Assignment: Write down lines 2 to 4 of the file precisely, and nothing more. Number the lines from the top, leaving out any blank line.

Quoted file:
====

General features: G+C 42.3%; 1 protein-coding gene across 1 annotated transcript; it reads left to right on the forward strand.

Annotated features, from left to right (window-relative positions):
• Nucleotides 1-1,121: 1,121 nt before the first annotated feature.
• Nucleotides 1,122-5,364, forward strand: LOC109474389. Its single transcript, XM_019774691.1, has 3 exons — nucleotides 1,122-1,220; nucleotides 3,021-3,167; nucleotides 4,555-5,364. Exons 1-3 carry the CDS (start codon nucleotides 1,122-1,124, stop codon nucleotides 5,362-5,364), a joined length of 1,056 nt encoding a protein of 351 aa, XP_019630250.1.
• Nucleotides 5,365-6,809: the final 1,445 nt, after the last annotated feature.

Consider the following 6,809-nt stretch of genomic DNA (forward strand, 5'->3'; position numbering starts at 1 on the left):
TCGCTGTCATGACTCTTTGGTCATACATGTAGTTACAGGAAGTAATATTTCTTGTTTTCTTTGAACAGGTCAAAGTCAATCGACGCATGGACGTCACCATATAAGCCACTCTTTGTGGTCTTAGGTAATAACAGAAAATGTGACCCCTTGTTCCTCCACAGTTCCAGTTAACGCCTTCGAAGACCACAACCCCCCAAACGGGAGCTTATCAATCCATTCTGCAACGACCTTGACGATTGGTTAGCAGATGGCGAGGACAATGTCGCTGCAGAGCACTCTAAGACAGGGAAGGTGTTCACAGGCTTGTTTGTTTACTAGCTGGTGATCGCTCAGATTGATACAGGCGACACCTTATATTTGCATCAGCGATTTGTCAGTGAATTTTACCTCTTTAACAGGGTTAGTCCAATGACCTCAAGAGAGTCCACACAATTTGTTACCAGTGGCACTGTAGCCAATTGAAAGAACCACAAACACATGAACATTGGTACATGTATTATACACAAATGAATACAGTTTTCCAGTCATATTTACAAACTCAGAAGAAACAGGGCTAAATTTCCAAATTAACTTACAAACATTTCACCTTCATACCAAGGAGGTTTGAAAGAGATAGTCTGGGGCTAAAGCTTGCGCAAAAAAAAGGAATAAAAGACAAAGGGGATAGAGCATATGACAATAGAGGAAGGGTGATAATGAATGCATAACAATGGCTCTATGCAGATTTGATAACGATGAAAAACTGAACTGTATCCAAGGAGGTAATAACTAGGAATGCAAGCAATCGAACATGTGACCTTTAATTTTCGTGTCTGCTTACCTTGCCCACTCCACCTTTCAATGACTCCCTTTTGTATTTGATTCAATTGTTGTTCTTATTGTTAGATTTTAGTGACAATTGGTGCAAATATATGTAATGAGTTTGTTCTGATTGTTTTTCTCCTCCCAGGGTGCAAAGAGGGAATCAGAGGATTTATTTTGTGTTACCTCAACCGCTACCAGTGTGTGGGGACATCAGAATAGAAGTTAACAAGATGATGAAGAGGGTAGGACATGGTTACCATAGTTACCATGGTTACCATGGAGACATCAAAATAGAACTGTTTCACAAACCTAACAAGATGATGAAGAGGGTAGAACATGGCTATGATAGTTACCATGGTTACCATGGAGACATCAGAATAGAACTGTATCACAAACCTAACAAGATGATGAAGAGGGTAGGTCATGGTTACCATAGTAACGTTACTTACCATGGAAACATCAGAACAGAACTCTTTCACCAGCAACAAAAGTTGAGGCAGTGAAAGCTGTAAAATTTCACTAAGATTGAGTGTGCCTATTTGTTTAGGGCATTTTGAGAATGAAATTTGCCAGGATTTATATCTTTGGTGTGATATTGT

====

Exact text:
Annotated features, from left to right (window-relative positions):
• Nucleotides 1-1,121: 1,121 nt before the first annotated feature.
• Nucleotides 1,122-5,364, forward strand: LOC109474389. Its single transcript, XM_019774691.1, has 3 exons — nucleotides 1,122-1,220; nucleotides 3,021-3,167; nucleotides 4,555-5,364. Exons 1-3 carry the CDS (start codon nucleotides 1,122-1,124, stop codon nucleotides 5,362-5,364), a joined length of 1,056 nt encoding a protein of 351 aa, XP_019630250.1.